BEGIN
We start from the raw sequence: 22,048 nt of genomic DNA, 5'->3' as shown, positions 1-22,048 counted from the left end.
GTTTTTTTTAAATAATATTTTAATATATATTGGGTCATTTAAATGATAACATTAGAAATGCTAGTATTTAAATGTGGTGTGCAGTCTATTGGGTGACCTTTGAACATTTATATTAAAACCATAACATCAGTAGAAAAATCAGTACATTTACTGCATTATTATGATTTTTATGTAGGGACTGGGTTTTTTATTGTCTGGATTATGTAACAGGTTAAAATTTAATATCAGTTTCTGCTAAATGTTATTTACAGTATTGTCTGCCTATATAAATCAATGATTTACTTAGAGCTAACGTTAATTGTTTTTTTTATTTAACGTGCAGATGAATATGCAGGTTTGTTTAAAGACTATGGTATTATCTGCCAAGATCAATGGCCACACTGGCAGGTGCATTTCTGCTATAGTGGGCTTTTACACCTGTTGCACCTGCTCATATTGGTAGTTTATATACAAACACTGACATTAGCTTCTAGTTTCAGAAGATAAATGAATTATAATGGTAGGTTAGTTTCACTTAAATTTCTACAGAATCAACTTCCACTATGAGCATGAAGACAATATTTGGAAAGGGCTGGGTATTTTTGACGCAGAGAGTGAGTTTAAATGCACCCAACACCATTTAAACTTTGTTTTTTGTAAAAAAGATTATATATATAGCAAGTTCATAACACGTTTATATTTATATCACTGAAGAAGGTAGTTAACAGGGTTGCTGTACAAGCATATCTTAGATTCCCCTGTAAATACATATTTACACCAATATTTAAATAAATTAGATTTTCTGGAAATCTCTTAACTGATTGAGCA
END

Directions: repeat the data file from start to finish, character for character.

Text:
We start from the raw sequence: 22,048 nt of genomic DNA, 5'->3' as shown, positions 1-22,048 counted from the left end.
GTTTTTTTTAAATAATATTTTAATATATATTGGGTCATTTAAATGATAACATTAGAAATGCTAGTATTTAAATGTGGTGTGCAGTCTATTGGGTGACCTTTGAACATTTATATTAAAACCATAACATCAGTAGAAAAATCAGTACATTTACTGCATTATTATGATTTTTATGTAGGGACTGGGTTTTTTATTGTCTGGATTATGTAACAGGTTAAAATTTAATATCAGTTTCTGCTAAATGTTATTTACAGTATTGTCTGCCTATATAAATCAATGATTTACTTAGAGCTAACGTTAATTGTTTTTTTTATTTAACGTGCAGATGAATATGCAGGTTTGTTTAAAGACTATGGTATTATCTGCCAAGATCAATGGCCACACTGGCAGGTGCATTTCTGCTATAGTGGGCTTTTACACCTGTTGCACCTGCTCATATTGGTAGTTTATATACAAACACTGACATTAGCTTCTAGTTTCAGAAGATAAATGAATTATAATGGTAGGTTAGTTTCACTTAAATTTCTACAGAATCAACTTCCACTATGAGCATGAAGACAATATTTGGAAAGGGCTGGGTATTTTTGACGCAGAGAGTGAGTTTAAATGCACCCAACACCATTTAAACTTTGTTTTTTGTAAAAAAGATTATATATATAGCAAGTTCATAACACGTTTATATTTATATCACTGAAGAAGGTAGTTAACAGGGTTGCTGTACAAGCATATCTTAGATTCCCCTGTAAATACATATTTACACCAATATTTAAATAAATTAGATTTTCTGGAAATCTCTTAACTGATTGAGCA